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Avoid fishless water for angling success

On Oregon Waters, Larry Ellis,
ast week under beautiful sunny skies and moderately-calm seas, there were a few days when anglers enjoyed chasing rockfish and lingcod anywhere from Bird Island clear up to House Rock.

I noticed that some anglers brought in only a few fish while others limited out on a variety of rockfish as well as lingcod, so depending on who you talked to, the fishing was either very bad or very good.

The most successful and consistent fishermen were using crescent-shaped sinkers in combination with herring or anchovies used on mooching rigs. Almost always, the lingcod are caught on herring while rockfish are caught on anchovies. However both lings and rockfish have been known to eat both baits.

If you want to fish using these mooching setups, you'll have to alter the rigs slightly. Most people will use a slip-tie mooching rig and replace the bottom single hook with a large treble hook.

As far as artificial lures went, most folks were having the most success using 5- to 7-inch jerkbaits single-fished on a jig head usually weighing between 2 and 3 ounces. While it is true that a lot of anglers do like using shrimp fly rigs or rigs with multiple flukes attached, there is nothing more exhilarating and rewarding than going one-on-one with a rockfish by single-fishing a plastic lure of some sort.

To me, single-fishing plastics is one of the most rewarding of all the fishing methods. When fishing this way, you get to experience the full fight of the fish. In addition, I firmly believe that using one lure attached to your line also gives you a better opportunity for catching larger fish as well. I think that the fish caught on single plastics tend to be more solitary than other schooling fish, and these isolated fish tend to be larger by nature.

Next week's ocean forecast is looking a little iffy at the present time, however keep your eyes peeled on the National Weather Service's website because you never know if there will be one or two days when the ocean will lay down once more.

If the ocean is a little on the rough side, that often gives surf anglers an opportunity at catching both striped and redtail surfperch.

I received an email from an angler who was fairly new to the surfperch fishing game who said that while he enjoyed fishing for surfperch, he was not as successful as he wanted to be.

That kind of reminded me a lot like the way I was when I first came to Brookings over 30 years from southern California. The beaches in southern Cali were pretty much ubiquitous with barred surfperch. In other words, it didn't really matter where you made your cast. The barred slabs were pretty much everywhere.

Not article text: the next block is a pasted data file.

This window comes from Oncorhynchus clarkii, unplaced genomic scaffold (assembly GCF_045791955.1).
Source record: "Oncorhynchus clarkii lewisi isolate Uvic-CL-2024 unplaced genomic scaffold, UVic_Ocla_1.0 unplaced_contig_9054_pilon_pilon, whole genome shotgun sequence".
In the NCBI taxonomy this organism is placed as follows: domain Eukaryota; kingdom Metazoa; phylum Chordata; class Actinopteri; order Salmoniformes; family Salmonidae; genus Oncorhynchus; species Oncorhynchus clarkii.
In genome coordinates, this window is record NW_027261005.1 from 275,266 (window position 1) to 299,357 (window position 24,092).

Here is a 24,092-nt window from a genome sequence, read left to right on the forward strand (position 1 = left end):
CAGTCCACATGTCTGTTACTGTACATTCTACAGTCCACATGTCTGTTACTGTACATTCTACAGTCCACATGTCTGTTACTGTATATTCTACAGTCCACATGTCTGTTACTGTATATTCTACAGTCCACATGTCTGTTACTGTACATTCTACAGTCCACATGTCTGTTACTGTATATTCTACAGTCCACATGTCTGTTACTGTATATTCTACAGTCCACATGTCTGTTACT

Brookings resident Joe Whaley and a few friends caught a variety of rockfish in addition to limiting out on lingcod on Wednesday while fishing outside the Port of Brookings Harbor, photo by Larry Ellis
Brookings resident Joe Whaley and a few friends caught a variety of rockfish in addition to limiting out on lingcod on Wednesday while fishing outside the Port of Brookings Harbor, photo by Larry Ellis

The surfperch of southern Oregon and northern California pretty much like hanging out in specific areas.

So to be a more successful surfperch fisherman you first need to avoid fishless water, which is pretty much 95 percent of the beach. Find the 5 percent of the beach that they prefer, and you can have a pretty good day at kedging your way toward your 15-surfperch limit.

Here are 5 tips that should help you find beaches where surfperch tend to congregate.

1. Avoid very long, flat stretches of beach.

2. Look for steep, sloping stretches of beach. You may only find a few of these select areas on a regular beach, but fish them you must.

3. Fishing is almost always fair-to-good where beaches abut jetties.

4. Look for underwater channels and dishes at low tide and come back on the incoming tide to fish these channels and dishes when they are covered with water.

5. Always fish on an incoming tide. The best time to fish for surfperch is almost always during the last three hours of the incoming tide, through high slack, and only one-half hour after the tide starts to ebb.

Don't waste your time fishing fishless water or during an outgoing tide cycle. You will find that rockfish and lingcod also pay attention to the tides as well. Learn to fish the tides correctly and watch your catch rates skyrocket.

Tight lines!

Larry Ellis, author, writer, columnist and photographer has had a 50-year passion for fishing in California and Oregon's saltwater and freshwater venues. He is a well-known writer for Oregon, Washington and California Fishing and Hunting News, Northwest Sportsman, California Sportsman and Pacific Coast Sportfishing. He currently writes monthly for Salmon Trout Steelheader Magazine, and is the weekly fishing columnist for "On the Water" for the Curry Coastal Pilot Newspaper. He particularly loves living in his hometown of Brookings, Oregon - The heart of salmon country and gateway to fishing paradise. Posted with permission of the Curry Coastal Pilot of Brookings, Oregon

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